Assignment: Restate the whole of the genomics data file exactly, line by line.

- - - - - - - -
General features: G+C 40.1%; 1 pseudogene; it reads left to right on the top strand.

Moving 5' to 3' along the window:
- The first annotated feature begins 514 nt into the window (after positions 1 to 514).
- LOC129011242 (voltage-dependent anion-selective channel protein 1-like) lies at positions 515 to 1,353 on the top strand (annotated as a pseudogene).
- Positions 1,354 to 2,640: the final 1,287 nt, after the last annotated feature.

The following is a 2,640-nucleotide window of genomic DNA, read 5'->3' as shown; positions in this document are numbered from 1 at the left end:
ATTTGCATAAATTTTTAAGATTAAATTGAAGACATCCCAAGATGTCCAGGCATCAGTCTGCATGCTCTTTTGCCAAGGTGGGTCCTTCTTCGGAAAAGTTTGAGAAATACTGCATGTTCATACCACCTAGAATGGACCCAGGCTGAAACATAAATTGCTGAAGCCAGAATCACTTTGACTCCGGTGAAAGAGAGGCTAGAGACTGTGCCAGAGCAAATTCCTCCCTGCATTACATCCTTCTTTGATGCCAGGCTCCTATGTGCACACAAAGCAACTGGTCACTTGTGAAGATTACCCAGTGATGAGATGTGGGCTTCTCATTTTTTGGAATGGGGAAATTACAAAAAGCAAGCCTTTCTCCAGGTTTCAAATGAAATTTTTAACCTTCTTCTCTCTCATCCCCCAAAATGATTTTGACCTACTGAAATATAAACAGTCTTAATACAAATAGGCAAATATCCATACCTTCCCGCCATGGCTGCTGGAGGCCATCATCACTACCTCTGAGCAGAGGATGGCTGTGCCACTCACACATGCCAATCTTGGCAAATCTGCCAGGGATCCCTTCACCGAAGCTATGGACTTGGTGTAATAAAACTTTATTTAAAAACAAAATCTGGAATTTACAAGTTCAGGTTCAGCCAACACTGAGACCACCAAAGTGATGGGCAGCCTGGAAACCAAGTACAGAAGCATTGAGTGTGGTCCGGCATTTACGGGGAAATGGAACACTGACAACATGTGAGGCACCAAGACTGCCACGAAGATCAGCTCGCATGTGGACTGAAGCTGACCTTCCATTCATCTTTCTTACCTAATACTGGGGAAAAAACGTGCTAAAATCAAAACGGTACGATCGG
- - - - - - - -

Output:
General features: G+C 40.1%; 1 pseudogene; it reads left to right on the top strand.

Moving 5' to 3' along the window:
- The first annotated feature begins 514 nt into the window (after positions 1 to 514).
- LOC129011242 (voltage-dependent anion-selective channel protein 1-like) lies at positions 515 to 1,353 on the top strand (annotated as a pseudogene).
- Positions 1,354 to 2,640: the final 1,287 nt, after the last annotated feature.

The following is a 2,640-nucleotide window of genomic DNA, read 5'->3' as shown; positions in this document are numbered from 1 at the left end:
ATTTGCATAAATTTTTAAGATTAAATTGAAGACATCCCAAGATGTCCAGGCATCAGTCTGCATGCTCTTTTGCCAAGGTGGGTCCTTCTTCGGAAAAGTTTGAGAAATACTGCATGTTCATACCACCTAGAATGGACCCAGGCTGAAACATAAATTGCTGAAGCCAGAATCACTTTGACTCCGGTGAAAGAGAGGCTAGAGACTGTGCCAGAGCAAATTCCTCCCTGCATTACATCCTTCTTTGATGCCAGGCTCCTATGTGCACACAAAGCAACTGGTCACTTGTGAAGATTACCCAGTGATGAGATGTGGGCTTCTCATTTTTTGGAATGGGGAAATTACAAAAAGCAAGCCTTTCTCCAGGTTTCAAATGAAATTTTTAACCTTCTTCTCTCTCATCCCCCAAAATGATTTTGACCTACTGAAATATAAACAGTCTTAATACAAATAGGCAAATATCCATACCTTCCCGCCATGGCTGCTGGAGGCCATCATCACTACCTCTGAGCAGAGGATGGCTGTGCCACTCACACATGCCAATCTTGGCAAATCTGCCAGGGATCCCTTCACCGAAGCTATGGACTTGGTGTAATAAAACTTTATTTAAAAACAAAATCTGGAATTTACAAGTTCAGGTTCAGCCAACACTGAGACCACCAAAGTGATGGGCAGCCTGGAAACCAAGTACAGAAGCATTGAGTGTGGTCCGGCATTTACGGGGAAATGGAACACTGACAACATGTGAGGCACCAAGACTGCCACGAAGATCAGCTCGCATGTGGACTGAAGCTGACCTTCCATTCATCTTTCTTACCTAATACTGGGGAAAAAACGTGCTAAAATCAAAACGGTACGATCGG